Three Tips For Newly Launched Higher-Education Websites

Ideas & Insights from Research & Design

You’ve been through months of preparation to create a new website. Finally, you are approaching the launch date.

So how can you avoid post-launch issues that leave your current and potential students, alumni, and donors frustrated? After all, the goal of this new site was to drive up engagement -- not to increase your bounce rate or initiate panicked emails from colleagues. There is a long list of items to check off when a new website becomes public facing. No worries, here are a few often overlooked areas to consider during website launches. 

Number 1: Be fast or they’ll be furious.

According to a 2017 study by Google, a page load time of 5 seconds can increase the probability of users leaving your site by 90%. This means that striking a balance between features and functionality is very important. You can have impressive videos and images of students, classrooms, and campus vistas, but you need to be careful to do so without sacrificing your site performance. The key is to make thoughtful decisions about images and content you have added to your website and make sure they are practical and impactful.

Review your code

It is common for suboptimal coding practices to delay page load times. For example, by deferring JavaScript, you can essentially only load the content that prospective students need immediately, instead of loading unnecessary functionality that is out of view. Likewise, your HTML and Cascading Style Sheets (CSS) need to be optimized in order for your website to load quickly. If you haven’t done a code performance review yet, now is the time.

The biggest gains can come from optimizing images

A picture is worth a thousand words. But in the context of a higher education website, oversized or unoptimized images can cost you the opportunity to convince a new student to attend, or slow down a current student that needs information. Yes, prospective students want to see images and media that help them imagine what it would be like to attend your college or university. However, there is a sweet spot between abundant use of media and site usability. Be sure to optimize your site by measuring tradeoffs and choosing the best approach for speed and usability. Images should not only be compressed, but delivered in the optimal format, resized appropriately, and use a Content Delivery Network (CDN) where possible.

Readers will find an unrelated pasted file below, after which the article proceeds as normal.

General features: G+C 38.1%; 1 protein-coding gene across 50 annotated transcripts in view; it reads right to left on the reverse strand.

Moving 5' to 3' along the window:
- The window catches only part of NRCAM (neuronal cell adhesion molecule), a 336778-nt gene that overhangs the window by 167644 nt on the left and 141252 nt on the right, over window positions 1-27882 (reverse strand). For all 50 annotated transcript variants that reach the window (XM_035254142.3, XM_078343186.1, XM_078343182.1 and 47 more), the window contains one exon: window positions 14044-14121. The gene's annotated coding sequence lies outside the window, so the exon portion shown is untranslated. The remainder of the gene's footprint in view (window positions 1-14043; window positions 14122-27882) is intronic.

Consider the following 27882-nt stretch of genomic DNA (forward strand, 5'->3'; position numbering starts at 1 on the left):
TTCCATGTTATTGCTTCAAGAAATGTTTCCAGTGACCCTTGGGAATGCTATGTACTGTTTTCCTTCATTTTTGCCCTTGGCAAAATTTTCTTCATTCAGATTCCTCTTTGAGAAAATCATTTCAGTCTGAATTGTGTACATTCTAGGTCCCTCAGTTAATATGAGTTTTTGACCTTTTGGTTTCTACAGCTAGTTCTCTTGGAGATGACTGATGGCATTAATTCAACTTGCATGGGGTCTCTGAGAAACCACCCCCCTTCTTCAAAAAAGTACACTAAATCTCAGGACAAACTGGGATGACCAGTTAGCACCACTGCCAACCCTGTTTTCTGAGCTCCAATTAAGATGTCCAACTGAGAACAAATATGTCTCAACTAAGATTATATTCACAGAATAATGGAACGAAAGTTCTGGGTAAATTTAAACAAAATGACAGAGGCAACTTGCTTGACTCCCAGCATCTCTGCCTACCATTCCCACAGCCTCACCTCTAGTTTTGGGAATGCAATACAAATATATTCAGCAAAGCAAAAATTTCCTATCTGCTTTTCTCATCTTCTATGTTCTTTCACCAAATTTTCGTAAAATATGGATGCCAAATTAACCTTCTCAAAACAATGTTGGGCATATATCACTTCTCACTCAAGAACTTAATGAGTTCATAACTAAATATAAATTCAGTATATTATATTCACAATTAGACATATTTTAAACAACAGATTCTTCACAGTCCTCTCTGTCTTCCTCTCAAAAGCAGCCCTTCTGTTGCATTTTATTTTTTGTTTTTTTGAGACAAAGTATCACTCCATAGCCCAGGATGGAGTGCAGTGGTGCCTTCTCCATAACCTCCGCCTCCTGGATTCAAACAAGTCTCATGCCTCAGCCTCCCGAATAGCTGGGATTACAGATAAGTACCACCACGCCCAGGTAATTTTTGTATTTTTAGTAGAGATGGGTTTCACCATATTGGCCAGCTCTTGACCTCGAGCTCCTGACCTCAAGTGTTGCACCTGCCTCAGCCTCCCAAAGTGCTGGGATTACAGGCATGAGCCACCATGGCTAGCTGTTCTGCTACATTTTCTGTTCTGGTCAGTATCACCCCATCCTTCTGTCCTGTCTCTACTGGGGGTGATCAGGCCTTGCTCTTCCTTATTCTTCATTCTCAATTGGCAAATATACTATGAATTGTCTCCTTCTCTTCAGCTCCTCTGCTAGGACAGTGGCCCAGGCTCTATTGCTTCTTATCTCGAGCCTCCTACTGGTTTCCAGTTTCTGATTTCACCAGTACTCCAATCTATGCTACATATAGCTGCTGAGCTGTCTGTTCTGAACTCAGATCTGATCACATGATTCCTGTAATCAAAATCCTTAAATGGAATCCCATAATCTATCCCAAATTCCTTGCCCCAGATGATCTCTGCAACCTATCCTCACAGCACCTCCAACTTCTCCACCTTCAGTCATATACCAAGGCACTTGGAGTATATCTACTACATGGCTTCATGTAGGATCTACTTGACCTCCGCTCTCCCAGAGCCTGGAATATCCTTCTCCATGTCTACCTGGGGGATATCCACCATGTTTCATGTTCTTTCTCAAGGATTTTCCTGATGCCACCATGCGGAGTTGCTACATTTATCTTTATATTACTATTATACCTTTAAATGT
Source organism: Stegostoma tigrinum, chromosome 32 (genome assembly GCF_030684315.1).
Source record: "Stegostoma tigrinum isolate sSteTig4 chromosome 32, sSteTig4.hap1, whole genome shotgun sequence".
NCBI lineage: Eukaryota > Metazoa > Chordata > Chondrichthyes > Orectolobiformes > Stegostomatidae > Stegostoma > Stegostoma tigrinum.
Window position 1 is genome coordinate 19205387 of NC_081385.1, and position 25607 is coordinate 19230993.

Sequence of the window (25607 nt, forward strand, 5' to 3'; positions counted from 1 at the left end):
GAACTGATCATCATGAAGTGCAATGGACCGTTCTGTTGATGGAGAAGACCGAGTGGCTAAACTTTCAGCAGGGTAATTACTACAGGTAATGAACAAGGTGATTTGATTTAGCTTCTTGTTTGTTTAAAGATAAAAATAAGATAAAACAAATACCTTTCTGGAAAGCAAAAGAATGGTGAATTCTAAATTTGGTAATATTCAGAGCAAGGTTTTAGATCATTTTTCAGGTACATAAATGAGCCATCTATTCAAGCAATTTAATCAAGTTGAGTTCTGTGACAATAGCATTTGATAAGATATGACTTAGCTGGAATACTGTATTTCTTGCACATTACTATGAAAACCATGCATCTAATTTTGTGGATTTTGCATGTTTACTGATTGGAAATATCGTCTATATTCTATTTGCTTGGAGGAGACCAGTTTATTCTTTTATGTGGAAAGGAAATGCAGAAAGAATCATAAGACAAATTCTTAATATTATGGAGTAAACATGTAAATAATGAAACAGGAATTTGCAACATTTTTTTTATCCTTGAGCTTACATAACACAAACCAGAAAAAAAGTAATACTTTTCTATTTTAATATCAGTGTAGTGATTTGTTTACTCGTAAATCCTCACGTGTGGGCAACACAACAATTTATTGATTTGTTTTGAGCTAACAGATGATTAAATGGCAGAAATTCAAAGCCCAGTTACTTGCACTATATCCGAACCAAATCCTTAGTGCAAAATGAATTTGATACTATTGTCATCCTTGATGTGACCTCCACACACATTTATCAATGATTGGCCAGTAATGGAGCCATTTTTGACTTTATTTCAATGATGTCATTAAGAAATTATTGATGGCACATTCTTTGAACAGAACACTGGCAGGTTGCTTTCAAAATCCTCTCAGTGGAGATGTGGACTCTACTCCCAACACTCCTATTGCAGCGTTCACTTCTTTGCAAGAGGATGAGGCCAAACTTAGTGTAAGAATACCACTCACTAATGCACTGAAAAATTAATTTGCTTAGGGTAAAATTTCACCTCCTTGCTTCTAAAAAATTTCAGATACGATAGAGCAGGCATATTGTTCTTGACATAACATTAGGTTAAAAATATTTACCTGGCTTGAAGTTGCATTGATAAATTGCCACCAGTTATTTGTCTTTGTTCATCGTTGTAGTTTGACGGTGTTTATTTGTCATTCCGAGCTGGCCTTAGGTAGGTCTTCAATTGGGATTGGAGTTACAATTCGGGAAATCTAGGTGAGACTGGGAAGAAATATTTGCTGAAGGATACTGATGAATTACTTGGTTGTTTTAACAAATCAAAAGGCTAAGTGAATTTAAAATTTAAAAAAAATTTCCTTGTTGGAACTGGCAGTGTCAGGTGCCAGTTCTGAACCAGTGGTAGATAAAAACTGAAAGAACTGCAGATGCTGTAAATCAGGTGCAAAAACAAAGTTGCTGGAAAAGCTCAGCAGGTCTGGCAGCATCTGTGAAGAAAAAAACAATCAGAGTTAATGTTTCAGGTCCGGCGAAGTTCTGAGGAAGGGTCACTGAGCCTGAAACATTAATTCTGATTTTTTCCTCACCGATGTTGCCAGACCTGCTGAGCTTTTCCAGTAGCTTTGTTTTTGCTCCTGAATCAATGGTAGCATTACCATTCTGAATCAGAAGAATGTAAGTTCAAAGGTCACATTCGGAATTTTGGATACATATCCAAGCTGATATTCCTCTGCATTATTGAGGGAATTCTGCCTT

Number 2: Security Measures

Symantec reports that during 2019, web attacks increased by 56%. Imagine the nightmare of a FERPA violation or ransomware attack that puts students, parents, and regulators on red alert. Prioritizing security at all stages is a must, but after a launch exposes your new site to the world, you need to be especially mindful to watch for intrusions, vulnerabilities, and unusual behavior. A full security audit is always advisable, but a few basic measures can go a long way.

Configuring your website to use HTTPS by default is strongly recommended. This involves encrypting the connection between your server and a user’s computer. It is critical that your university protect the personal information (i.e. SSN and Date of Birth data) that typically passes through your site. Using HTTPS can help prevent attacks that may result in malicious edits often used for malware purposes. Popular web browsers, like Google Chrome for example, indicate when a site is “Not Secure”. Consider the viewpoint of your prospective students, would you be excited about entering your private information in a site that is not secure?

Create a plan to stay on top of Content Management System (CMS) security updates. Delaying maintenance on your new website elevates your risk for cyber security issues. Staying on top of updates can be a complex process to manage as many sites utilize a myriad of modules in order to function. If you have resources internally to assign a person to this responsibility, then do so, otherwise it may be worth engaging with an external partner to provide ongoing help and expertise in this area. 

Number 3: Measure Before & After Performance

Tools like Google Analytics can be used to measure the previous version of your website so that you can compare your new site performance to the old site. If you had analytics installed on your old site, comparative analysis is possible. If not, be sure to begin tracking website performance moving forward.

Some of the key metrics to look out for include:

  • Page Views and User Sessions
  • New vs. Returning Users
  • Bounce rate 
  • Organic search traffic

After a site launch the bounce rate is the only metric you want to see decrease within the items listed above. When organic search traffic, page views, and users sessions increase, that is a good indication that the new website design is causing visitors to engage with the site. If things appear to be headed in the wrong direction, refine those pages though testing and experimentation to improve results.

Research & Design works with colleges & universities to design and engineer high performance websites. Contact us for a performance analysis of your site compared with your top competitors.